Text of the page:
and the lion will eat straw like the ox …

Isaiah 65:25 (NIV)

Maybe this will be true of literal animals at some future time. But its main significance is surely not to do with carnivores changing their diets, but that there will be an end to human conflict in the everlasting kingdom of the Prince of Peace.

0 thoughts on “Life and Death, Physical and Spiritual

  1. Hi Peter,

    Many thanks for linking through to my blog post.

    I think I’ve been finding that many of the doctrines taught by Creationists generally don’t make a whole lot of sense. I remember being struck reading Genesis 1-2 a while ago, “How did I ever think this was literal?” So many of the things I remember reading, looking back now, were based on dodgy assumptions and ‘castles in the sky’.

    Anyway, thanks again,

    Phill

  2. I could add that whoever coined the words “biology” and “zoology” apparently thought of bios being animal and plant life, and zōē being just animal life. A similar distinction may have been in the mind of those who named the BioLogos Foundation. But it should be clear that the New Testament distinction is rather different.

  3. I am distinctly uncomfortable with your assumption that God was happy to call His creation ‘Good’ & ‘Very good’ when it would have had to include cancerous tumours and other various diseases which have turned up many times in the fossils.
    Also, in Hebrew, when ‘Yom’ is used with a number and/or a designation like ‘morning’ and/or ‘evening’ it always, without exception refers to a literal 24 hour day, but then you are supposed to know that already, not that it makes a lot of difference sadly.

  4. According to Gods word all animals were vegetarian before the fall so the wolf and the lion would be returning to their original diet.

  5. Glenn, I am distinctly uncomfortable with your suggestion that God would call “good” and “very good” a creation which was so unstable and flawed that it only remained “good” for a few days, or at most a few years, until the Fall, and then fundamentally lost that “good” character. But perhaps we should allow God, rather than our modern sensibilities, to decide whether animal sickness and death should be considered not “good”.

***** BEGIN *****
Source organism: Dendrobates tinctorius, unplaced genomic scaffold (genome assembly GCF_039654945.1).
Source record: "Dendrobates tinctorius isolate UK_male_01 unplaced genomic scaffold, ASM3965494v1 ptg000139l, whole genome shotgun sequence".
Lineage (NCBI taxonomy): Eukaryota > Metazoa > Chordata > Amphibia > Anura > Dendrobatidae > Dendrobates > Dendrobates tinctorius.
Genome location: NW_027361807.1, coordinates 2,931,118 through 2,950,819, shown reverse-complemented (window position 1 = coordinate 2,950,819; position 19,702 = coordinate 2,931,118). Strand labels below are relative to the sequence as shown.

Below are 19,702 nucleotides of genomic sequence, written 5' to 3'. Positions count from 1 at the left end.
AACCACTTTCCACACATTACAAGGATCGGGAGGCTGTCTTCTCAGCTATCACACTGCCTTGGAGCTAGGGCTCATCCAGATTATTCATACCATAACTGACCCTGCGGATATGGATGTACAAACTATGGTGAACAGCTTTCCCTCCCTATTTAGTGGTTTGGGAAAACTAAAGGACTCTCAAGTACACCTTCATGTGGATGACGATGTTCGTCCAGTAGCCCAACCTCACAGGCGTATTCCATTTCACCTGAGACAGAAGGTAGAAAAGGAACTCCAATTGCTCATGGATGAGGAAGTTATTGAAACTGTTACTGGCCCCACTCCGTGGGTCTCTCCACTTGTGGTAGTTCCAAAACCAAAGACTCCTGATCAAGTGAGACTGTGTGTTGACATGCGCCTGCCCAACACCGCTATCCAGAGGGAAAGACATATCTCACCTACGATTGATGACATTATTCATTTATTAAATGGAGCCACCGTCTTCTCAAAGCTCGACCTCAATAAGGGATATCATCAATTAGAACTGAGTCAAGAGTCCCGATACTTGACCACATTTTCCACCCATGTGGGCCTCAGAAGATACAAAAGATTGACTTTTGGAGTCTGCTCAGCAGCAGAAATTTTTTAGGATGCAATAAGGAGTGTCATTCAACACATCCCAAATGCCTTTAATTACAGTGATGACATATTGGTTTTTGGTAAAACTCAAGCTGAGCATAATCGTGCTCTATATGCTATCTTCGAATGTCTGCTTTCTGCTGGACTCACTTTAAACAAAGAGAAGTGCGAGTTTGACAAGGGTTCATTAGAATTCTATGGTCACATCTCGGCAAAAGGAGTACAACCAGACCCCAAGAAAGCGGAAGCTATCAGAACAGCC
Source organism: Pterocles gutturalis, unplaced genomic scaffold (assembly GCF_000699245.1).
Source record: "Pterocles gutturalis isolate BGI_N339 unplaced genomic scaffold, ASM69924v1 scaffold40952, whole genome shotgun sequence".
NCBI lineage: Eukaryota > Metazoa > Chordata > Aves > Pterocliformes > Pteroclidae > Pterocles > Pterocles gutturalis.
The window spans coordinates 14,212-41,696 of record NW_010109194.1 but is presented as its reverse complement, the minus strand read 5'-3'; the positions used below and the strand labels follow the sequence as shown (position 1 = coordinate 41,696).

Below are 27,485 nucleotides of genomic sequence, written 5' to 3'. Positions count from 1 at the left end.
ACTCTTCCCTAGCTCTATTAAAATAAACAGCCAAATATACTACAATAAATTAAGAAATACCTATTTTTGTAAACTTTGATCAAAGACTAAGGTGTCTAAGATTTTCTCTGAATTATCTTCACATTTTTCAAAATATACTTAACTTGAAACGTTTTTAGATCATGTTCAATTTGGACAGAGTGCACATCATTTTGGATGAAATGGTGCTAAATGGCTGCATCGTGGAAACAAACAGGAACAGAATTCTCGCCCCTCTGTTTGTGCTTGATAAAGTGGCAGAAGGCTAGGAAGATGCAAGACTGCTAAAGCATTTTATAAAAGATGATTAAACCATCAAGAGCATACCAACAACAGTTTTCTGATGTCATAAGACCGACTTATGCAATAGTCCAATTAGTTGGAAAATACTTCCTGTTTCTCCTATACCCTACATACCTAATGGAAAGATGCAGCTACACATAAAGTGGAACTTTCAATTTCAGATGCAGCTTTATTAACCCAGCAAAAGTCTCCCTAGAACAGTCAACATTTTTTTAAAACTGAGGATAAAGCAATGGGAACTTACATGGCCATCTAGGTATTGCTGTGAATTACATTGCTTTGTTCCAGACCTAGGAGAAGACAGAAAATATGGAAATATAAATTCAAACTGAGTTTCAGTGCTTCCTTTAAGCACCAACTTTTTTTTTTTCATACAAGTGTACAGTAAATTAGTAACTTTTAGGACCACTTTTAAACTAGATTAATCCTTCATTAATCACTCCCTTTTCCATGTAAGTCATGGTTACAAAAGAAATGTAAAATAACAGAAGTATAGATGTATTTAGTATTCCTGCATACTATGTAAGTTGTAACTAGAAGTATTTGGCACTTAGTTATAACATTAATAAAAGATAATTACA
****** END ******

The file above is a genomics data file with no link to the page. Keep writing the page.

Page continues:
As for “all animals were vegetarian before the fall”, please can you cite chapter and verse for that.

  6. Hi there. Good post, I think you may have missheard Michael – he was drawing on CS Lewis’ own distinction between Bios & Zoe, which Alister McGrath also makes. It is not exegetically such a strong distinction but it is evangelistically and apologetically extremely fruitful and helpful. Nonetheless, although he didnt refer to zōē by name, that was clearly the distinction he had in mind. If you put in the word Zoe, which probably just slipped his mind, it makes the same sense you’re arguing for. He’s clearly aware that there are many different words used for life & for death, and ways of speaking about them. He’s saying on the one hand we have bios BUT Jesus talks about (insert Zoe) i.e. coming to life in relationship with him…

  7. Chris, thank you for that. I can see that Michael Ramsden might have meant that. But it is certainly not clear from the written transcript – which may have missed the strength of his “But”. Is the distinction you think he is trying to make, following C.S. Lewis, more or less the same as I make later in my post?